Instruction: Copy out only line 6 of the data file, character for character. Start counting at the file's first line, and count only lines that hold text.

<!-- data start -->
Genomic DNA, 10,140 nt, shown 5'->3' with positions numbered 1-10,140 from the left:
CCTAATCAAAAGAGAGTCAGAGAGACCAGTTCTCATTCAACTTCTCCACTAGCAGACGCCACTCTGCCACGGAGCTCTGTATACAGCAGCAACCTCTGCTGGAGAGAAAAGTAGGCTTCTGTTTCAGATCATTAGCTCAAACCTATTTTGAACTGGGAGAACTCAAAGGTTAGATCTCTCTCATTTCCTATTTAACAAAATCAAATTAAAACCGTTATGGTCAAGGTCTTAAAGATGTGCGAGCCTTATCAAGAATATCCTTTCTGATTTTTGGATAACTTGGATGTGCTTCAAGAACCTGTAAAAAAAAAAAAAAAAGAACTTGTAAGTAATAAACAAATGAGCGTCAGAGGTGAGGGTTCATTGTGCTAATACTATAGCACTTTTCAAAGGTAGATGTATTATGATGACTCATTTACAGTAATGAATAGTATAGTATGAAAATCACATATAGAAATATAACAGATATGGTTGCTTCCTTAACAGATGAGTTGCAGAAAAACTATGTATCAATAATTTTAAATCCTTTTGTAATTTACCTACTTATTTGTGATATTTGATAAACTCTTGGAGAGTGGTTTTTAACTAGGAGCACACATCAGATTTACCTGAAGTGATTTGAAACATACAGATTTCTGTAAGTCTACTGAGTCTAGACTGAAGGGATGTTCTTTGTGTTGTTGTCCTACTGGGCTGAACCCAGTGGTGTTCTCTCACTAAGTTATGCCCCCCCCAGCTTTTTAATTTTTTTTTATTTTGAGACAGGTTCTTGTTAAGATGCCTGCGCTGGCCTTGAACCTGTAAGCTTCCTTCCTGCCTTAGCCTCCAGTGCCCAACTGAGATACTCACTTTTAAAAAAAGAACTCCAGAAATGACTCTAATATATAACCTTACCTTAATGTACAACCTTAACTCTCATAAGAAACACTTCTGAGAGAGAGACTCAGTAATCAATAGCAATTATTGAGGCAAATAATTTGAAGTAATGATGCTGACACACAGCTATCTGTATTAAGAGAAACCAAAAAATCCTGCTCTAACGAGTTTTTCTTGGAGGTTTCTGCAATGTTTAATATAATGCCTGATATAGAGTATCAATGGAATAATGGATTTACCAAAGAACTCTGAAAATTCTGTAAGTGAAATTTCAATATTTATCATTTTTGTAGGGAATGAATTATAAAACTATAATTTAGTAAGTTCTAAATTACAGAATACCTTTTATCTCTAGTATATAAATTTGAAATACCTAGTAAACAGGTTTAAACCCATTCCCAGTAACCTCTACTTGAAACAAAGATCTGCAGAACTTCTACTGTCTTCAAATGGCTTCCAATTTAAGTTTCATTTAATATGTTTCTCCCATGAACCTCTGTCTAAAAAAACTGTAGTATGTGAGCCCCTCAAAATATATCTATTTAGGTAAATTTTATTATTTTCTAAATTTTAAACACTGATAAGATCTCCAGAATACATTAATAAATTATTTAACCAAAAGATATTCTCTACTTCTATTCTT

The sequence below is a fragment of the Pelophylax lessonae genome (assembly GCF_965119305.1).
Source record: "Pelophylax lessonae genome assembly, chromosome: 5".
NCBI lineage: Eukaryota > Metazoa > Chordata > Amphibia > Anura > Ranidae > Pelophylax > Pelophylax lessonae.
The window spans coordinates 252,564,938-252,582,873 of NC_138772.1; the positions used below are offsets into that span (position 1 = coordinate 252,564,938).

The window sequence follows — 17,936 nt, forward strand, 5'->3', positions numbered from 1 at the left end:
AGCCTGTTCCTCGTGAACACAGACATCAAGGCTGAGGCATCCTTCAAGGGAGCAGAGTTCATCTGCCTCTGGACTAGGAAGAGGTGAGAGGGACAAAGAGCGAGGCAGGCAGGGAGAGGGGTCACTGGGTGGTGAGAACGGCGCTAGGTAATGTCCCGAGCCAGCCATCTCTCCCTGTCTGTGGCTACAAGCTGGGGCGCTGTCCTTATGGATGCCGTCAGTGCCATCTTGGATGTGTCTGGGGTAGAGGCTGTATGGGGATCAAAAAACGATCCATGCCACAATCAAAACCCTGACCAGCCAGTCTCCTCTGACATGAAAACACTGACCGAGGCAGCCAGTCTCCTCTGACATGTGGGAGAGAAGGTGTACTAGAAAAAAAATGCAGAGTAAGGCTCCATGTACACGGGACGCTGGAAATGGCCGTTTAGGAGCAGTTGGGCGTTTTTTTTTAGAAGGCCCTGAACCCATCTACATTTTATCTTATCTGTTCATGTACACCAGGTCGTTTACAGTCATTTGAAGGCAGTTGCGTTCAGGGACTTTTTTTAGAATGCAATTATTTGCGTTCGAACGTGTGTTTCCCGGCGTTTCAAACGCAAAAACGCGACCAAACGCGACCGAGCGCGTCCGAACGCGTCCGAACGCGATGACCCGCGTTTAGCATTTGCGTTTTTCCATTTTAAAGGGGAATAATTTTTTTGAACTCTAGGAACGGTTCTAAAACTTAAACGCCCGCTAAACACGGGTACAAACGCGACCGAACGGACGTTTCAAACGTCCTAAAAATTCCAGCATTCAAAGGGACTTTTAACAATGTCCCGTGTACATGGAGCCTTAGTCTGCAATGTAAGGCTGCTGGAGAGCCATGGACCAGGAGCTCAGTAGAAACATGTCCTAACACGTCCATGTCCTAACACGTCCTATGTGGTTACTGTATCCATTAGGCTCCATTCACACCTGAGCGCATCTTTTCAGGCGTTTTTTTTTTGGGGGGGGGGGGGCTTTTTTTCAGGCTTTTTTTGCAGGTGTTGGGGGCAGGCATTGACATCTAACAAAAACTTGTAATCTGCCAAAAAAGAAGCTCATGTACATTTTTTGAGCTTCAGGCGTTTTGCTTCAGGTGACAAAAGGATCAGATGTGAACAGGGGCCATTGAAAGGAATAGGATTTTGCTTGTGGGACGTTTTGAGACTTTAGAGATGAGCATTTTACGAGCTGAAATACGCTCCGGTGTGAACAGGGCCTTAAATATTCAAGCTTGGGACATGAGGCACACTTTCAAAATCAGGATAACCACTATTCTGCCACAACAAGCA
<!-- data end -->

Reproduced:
The window spans coordinates 252,564,938-252,582,873 of NC_138772.1; the positions used below are offsets into that span (position 1 = coordinate 252,564,938).